As I continue my reading (and teaching) journey through the book of Revelation, there’s a question that is often asked about chapter 12. It has to deal with Satan’s relentless and slanderous statements about believers on earth before the throne of God.
Revelation 12:10 reads, “Then I heard a loud voice in heaven, saying, “Now the salvation, and the power, and the kingdom of our God and the authority of His Christ have come, for the accuser of our brethren has been thrown down, he who accuses them before our God day and night.“
This accuser is none other than Satan himself. So how is it that he could have access to the throne-room of God? Doesn’t this contract other Scripture? Once again, Dr. Walvoord’s commentary is instructive1:
It may seem strange to some that Satan should have access to the very throne of God. Yet this is precisely the picture of Job 1, where Satan along with other angels presents himself before God and accuses Job of fearing God because of God’s goodness to him. Thus early in biblical revelation, Satan is cast in the role of “the accuser of our brothers,” the title given to him in Revelation 12:10.
From this point in Revelation, therefore, Satan and his hosts are excluded from the third heaven, the presence of God, although their temporary dominion over the second heaven (outer space) and the first heaven (the sky) continues.
Satan’s defeat in heaven, however is the occasion for him to be cast down to earth and explains the particular virulence of the great tribulation time. Note that even as Satan accuses believers before God day and night prior to his being thrown out of heaven, so the four living creatures of 4:8 do not stop day or night to ascribe holiness to the Lord.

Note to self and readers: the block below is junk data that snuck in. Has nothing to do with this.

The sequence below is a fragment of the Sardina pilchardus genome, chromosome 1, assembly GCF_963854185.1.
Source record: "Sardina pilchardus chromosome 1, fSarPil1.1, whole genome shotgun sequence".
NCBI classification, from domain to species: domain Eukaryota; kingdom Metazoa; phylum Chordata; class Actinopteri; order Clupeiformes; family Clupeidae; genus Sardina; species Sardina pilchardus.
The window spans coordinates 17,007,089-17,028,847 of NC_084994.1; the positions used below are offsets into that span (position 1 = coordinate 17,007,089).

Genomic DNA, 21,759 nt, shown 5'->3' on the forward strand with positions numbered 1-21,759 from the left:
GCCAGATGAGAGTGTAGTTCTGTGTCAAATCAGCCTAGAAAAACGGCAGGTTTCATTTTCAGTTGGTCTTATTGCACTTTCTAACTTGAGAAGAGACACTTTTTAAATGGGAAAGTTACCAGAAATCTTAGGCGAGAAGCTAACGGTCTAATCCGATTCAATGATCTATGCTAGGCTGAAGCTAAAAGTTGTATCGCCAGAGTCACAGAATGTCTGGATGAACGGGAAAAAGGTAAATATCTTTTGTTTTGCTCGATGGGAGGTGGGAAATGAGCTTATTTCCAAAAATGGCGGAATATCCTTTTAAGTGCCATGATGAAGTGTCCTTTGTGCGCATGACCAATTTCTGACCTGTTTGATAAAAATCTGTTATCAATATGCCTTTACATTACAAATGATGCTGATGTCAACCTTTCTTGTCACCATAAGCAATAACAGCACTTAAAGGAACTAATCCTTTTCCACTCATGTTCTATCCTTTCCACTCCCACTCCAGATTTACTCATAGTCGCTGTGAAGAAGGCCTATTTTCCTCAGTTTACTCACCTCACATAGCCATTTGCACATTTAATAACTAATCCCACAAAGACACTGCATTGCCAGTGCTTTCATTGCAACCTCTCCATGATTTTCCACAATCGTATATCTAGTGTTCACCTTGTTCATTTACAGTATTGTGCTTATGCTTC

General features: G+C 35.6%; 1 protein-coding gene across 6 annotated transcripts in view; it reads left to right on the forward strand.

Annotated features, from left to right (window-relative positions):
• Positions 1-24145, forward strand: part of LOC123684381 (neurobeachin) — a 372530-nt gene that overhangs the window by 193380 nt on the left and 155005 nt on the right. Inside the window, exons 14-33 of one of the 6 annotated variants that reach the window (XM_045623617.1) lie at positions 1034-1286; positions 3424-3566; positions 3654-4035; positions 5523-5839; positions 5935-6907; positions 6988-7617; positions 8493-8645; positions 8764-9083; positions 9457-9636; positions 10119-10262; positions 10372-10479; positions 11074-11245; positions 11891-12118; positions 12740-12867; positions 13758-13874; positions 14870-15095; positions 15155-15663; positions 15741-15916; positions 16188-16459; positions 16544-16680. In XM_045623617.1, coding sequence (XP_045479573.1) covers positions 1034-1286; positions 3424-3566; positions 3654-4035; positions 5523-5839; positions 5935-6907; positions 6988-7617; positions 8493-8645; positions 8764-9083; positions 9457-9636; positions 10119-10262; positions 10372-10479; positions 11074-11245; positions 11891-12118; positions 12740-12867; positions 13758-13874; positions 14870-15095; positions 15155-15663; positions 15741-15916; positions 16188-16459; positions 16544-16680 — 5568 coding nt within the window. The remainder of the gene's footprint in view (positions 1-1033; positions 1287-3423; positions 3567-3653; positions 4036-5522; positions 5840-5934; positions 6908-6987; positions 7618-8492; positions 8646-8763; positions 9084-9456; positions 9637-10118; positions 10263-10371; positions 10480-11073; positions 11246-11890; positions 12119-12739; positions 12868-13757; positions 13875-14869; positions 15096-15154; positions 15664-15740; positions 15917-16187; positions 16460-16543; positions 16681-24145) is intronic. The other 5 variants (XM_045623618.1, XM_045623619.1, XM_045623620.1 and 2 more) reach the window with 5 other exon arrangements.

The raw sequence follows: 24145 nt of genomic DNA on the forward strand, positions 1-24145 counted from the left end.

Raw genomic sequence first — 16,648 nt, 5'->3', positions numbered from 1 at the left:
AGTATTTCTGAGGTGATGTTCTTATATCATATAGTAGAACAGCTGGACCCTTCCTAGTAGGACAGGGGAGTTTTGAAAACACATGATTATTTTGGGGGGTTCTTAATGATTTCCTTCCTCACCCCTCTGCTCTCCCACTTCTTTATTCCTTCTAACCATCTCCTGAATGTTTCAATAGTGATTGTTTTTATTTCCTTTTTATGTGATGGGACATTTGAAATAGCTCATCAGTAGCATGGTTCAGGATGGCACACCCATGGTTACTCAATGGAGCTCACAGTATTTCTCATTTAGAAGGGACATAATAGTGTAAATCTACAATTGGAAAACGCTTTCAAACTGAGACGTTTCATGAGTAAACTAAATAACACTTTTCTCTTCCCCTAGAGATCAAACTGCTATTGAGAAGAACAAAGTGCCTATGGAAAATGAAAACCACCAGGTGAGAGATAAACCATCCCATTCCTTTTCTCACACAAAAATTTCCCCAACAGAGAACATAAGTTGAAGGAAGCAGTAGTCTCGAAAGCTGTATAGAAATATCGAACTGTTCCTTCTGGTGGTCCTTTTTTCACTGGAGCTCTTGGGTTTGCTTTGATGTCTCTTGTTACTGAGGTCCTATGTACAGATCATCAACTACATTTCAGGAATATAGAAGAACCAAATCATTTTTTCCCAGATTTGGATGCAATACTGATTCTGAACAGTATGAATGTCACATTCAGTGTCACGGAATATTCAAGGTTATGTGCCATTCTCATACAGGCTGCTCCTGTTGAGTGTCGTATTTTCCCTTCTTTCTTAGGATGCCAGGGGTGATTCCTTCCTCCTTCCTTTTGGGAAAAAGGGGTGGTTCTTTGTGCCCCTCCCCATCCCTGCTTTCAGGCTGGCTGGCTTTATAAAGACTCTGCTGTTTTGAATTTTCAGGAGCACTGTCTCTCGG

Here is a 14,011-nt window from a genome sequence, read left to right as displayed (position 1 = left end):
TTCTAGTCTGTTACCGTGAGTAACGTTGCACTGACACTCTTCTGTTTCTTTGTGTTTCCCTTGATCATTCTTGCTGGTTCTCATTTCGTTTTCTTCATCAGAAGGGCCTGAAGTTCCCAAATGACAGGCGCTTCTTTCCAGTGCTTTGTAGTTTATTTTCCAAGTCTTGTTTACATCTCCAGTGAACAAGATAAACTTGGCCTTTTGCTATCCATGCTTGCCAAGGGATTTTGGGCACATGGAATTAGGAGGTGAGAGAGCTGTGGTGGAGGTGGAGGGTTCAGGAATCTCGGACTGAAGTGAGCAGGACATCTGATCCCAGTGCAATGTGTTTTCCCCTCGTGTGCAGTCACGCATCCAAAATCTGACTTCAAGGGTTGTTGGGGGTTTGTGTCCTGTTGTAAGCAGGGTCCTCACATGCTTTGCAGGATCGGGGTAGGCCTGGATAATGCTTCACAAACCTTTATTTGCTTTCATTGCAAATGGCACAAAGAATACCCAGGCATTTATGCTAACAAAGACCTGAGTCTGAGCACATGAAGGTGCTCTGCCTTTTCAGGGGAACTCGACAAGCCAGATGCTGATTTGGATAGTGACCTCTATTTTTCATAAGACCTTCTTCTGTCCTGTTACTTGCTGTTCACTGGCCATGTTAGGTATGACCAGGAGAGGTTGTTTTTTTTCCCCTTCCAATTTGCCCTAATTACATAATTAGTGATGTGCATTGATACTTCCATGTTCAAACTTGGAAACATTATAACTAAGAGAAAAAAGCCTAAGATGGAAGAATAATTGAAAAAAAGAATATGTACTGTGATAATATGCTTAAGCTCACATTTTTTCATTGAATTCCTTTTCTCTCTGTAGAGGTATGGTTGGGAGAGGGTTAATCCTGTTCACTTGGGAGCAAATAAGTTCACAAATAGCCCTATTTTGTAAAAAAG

This is another place where we must let the words and events of Scripture speak for themselves and taken them at their face value unless compelled to do otherwise. Satan, the deceiver of the whole world (literally, “the inhabited earth”), is now limited in the sphere of his operation. A major step is taken in his ultimate defeat.
Believers in this present dispensation, who are now the objects of Satan’s attack and misrepresentation, can rest assured of the ultimate downfall of Satan and the end of his ability to afflict the people of God.
Walvoord’s reference to Job 1:6 is a necessary one—for we see God’s sovereign suppression of sin as He both permitted and limited Satan’s actions before Him. There is nothing in all of Scripture that would lead us to believe that God was not in control of all the events surrounding Job, or worse—that He had no prior knowledge of them. (This false doctrine is known as open theism.)
Instead, the Bible consistently teaches the highest view of God’s sovereignty (and foreknowledge). God is omniscient and omnipotent. He is holy and just. We must never lose sight of His attributes as taught in His Word, especially as it relates to sin.
Here in Rev 12:10, we see that the ultimate hypocrite is shut down by God; as the evil one will no longer be allowed to falsely appeal to God’s righteousness for the sake of his own unrighteousness.
The following phrase is helpful and has long been attributed to Martin Luther, “Satan is on a leash, whose length is determined by God.” It’s spot-on. God sovereignly regulates and restrains sin in His presence. Whether it is from a fallen angel or man himself (cf. Isa 6). Furthermore, there is a day fast approaching when He will ultimately judge and throw it all (including the accuser) into the “lake of fire” (Rev 20:14).